2 killed amid massive anti-government marches in Venezuela

Jay Jacobs
April 20, 2017

CARACAS, Venezuela (AP) - Venezuela's opposition is looking to keep up pressure on President Nicolas Maduro by taking to the streets again Thursday hours after at least two people were killed and hundreds arrested in the biggest anti-government demonstrations in years.

Maduro supporters held a counter-demonstration at the urging of the president. Although he was rushed to hospital, he died of his injuries a short time later. The government last year abruptly postponed regional elections the opposition was heavily favored to win and cut off a petition drive to force a referendum seeking Maduro's removal before elections late next year.

Later on Wednesday in the opposition hotbed of San Cristobal near the Colombia border, university student Paola Ramirez died after being shot by men pursuing her and her boyfriend, according to relatives and witnesses.

Waving the country's red yellow and blue flags and shouting "No more dictatorship" and "Maduro out", tens of thousands of protesters converged from 26 different points spread across Caracas to attempt to march downtown to the Ombudsman's office.

He said the opposition did not only stage protests in the east of the city, as it normally does, but also in typically pro-government western areas.

The demonstrations erupted after the Venezuelan Supreme Court's March 30 announcement that it would strip the opposition-controlled National Assembly of its legislative powers. Pope Francis sent an envoy to Caracas to mediate talks between the opposition and the government in 2016.

Analysts say there is less likelihood of a coup against Maduro because Chavez launched a broad purge of the armed forces following his brief ouster.Some unhappy Venezuelans also steer clear of protests, fearful of violence, cynical that marches can bring about change, or too busy looking for food amid the recession.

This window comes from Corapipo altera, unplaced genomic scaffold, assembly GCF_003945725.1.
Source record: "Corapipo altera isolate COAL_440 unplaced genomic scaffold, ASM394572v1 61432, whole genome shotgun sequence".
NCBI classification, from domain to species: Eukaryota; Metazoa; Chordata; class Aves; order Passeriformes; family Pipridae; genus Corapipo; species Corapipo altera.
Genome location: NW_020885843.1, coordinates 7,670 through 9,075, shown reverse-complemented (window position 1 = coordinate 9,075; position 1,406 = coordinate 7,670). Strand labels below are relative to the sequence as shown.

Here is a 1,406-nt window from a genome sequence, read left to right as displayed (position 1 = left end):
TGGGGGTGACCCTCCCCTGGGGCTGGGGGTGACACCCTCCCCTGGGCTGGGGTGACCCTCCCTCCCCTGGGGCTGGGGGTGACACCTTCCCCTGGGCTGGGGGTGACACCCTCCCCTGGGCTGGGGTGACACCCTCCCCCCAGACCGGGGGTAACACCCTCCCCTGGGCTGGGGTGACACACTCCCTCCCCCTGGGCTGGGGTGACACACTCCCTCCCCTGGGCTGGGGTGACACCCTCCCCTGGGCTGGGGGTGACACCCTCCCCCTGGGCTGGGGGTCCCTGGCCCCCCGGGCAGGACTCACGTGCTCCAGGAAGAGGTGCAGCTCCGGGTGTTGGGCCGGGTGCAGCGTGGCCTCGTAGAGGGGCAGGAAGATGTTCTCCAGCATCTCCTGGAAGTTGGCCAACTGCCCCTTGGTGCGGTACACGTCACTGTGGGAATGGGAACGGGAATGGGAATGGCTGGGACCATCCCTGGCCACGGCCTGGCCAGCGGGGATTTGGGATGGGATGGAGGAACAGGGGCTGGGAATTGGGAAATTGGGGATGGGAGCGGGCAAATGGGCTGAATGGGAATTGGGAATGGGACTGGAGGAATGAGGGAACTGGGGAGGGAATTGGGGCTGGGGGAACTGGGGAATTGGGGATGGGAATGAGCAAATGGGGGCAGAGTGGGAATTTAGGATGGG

Members of the Organization of American States have also criticized what they view as Venezuela's turn toward authoritarianism. "If we were millions today, tomorrow we'll be more".

How a McDonald's drive-thru employee helped stop Facebook killer
In several posts, he claimed to have killed as many as a dozen people, but police have not found evidence to support that claim. Police received more than 400 tips in what became a nationwide search, with some tips coming from as far away as Texas.

This decision was reversed three days later after global condemnation forced its hand.

"I participate in these protests, out of a sense of responsibility for being Venezuelan". I love this land that gave me education, work and well-being.

"We are extremely concerned that Rosneft's control of a major U.S. energy supplier could pose a grave threat to American energy security", the six senators wrote in an April 4 letter to the U.S. Treasury secretary.

The president's foes are calling for new elections, the release of political prisoners and an end to autocratic abuses of Venezuelan institutions. While analysts are getting anxious about what they see as increasingly distressed payments, some investors are betting on the country's "surreal" ability to pay and keep inking new deals with Caracas.

On Tuesday, the center-right opposition repeated its call for the military - a pillar of Maduro's power - to abandon him.

There are few clear ways of identifying colectivos, who call themselves community groups but whom the opposition accuses of being violent paramilitary wings of the ruling Socialist Party.

"We were on a motorbike and they were following us, shooting", her boyfriend told Reuters. Maduro's forces have previously barred protesters from the government stronghold with rubber pellets and armored vehicles. What is happening today should only be further evidence that there is an urgent need for strong global pressure to push for the restoration of human rights and democracy in Venezuela - and that the potential cost and risk of not exercising such pressure is rapidly increasing.

Other reports by TheDailyFarc

Discuss This Article